Chief Operating Officer at Kobayashi Group, LLC

Sesson 3

YIMBY: Sustainable Development at All Scales

This one-hour panel discussion explores a sustainable development through the global movement YIMBY. Panel members will share examples of affordable and workforce housing at various scales.

Leaning Objectives

  • Provide examples and identify opportunities for sustainable development at different settings and scales.

  • Discuss the characteristics of sustainable development strategies including resources used in case studies.

  • Discuss how design professionals can accelerate commercial developments to be more sustainable through products and methods.

  • Learn how urban density and affordable Housing can promote sustainable development in the community.

This course is approved for 1 General GBCI CE hour and 1 AIA LU/HSW.

Melanie Islam.jfif

Melanie Islam
Principal & Sustainability Director, MASON

Keegan Flaherty.jfif

Keegan Flaherty
Development Associate, 'Ikenākea Development

Joel Ganotisi Photo.png

Joel Ganotisi
Architect, CDT, LEED AP, Associate, Architects Hawaii Limited

Chad Waters.jfif

Chad Waters

Chief Executive Officer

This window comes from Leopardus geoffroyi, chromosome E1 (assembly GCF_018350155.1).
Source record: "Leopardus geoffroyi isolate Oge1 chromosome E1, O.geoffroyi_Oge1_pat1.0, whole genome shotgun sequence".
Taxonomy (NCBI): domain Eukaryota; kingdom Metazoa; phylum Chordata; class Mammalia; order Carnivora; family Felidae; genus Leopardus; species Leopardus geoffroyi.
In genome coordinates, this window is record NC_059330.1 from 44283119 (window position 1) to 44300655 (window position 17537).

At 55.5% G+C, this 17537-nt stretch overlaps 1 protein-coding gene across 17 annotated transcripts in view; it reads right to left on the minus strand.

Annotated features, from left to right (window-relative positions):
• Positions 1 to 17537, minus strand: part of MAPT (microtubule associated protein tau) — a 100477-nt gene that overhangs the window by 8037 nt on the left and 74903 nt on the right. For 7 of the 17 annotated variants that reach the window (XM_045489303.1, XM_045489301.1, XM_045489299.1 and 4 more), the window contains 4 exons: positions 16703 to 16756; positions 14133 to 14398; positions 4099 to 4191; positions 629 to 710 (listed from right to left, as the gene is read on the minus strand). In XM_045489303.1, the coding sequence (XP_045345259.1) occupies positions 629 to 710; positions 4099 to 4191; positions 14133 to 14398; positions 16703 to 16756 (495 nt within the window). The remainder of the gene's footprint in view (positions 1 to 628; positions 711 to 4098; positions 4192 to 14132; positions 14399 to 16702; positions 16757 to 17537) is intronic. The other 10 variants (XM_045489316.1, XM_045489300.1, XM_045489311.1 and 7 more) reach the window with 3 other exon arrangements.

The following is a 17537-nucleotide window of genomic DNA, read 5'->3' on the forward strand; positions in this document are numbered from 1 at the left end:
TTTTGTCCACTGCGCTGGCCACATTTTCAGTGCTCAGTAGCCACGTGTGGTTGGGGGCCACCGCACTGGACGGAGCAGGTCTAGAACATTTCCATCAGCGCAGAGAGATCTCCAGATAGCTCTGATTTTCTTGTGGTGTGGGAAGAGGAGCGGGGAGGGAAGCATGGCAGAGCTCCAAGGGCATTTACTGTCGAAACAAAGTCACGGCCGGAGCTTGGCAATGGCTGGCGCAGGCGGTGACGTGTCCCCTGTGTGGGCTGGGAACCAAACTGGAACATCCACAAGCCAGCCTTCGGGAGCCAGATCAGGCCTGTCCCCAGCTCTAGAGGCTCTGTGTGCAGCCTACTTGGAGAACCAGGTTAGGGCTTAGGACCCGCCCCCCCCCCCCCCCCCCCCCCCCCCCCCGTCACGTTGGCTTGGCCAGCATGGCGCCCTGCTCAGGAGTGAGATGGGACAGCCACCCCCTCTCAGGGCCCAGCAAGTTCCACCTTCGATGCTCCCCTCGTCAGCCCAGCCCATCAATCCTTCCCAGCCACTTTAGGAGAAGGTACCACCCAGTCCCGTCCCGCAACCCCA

Hawaii Construction and Development Consulting

Phil Camp.jpg

Phil Camp
Principal at hi.arch.y' llp-AIA,LEED AP, WELL AP, C.E.M.


Tour of Ola Ka’Ilima (USGBC Hawaii Sustainability Award 2021)

Ola Ka'Ilima courtyard.jpg

1025 Waimanu Street,
Honolulu, Hawaii 96814

Last certified on: November 16, 2020
Certification level: Platinum


Size: 104,485 sq ft

Certification type: LEED 2009 BD+C

The shared vision to emerge from this work is Ola Ka `Ilima Artspace, a mixed-use arts development blending live/work space for artists and their families, space for non-profit partners and space for community events and gatherings. Ola Ka `Ilima Artspace will be located in the Kaka`ako neighborhood of Honolulu, a transitional neighborhood of light industrial property between the downtown business district and Waikiki Beach.


Ola Ka `Ilima Artspace will include 84 units of affordable live/work space for low-income artists and their families. Residential units will feature high ceilings, large windows, durable surfaces, large doors and wide hallways to accommodate a variety of creative activities. Each of the residential units will be larger than a typical affordable unit to allow for ample workspace. Like all Artspace projects, this building will be multi-ethnic, multi-generational, and multi-disciplinary.

Learning Objectives

  • Explore the common open space that features play equipment and individual garden planters for each unit, with large cisterns holding rainwater for irrigation.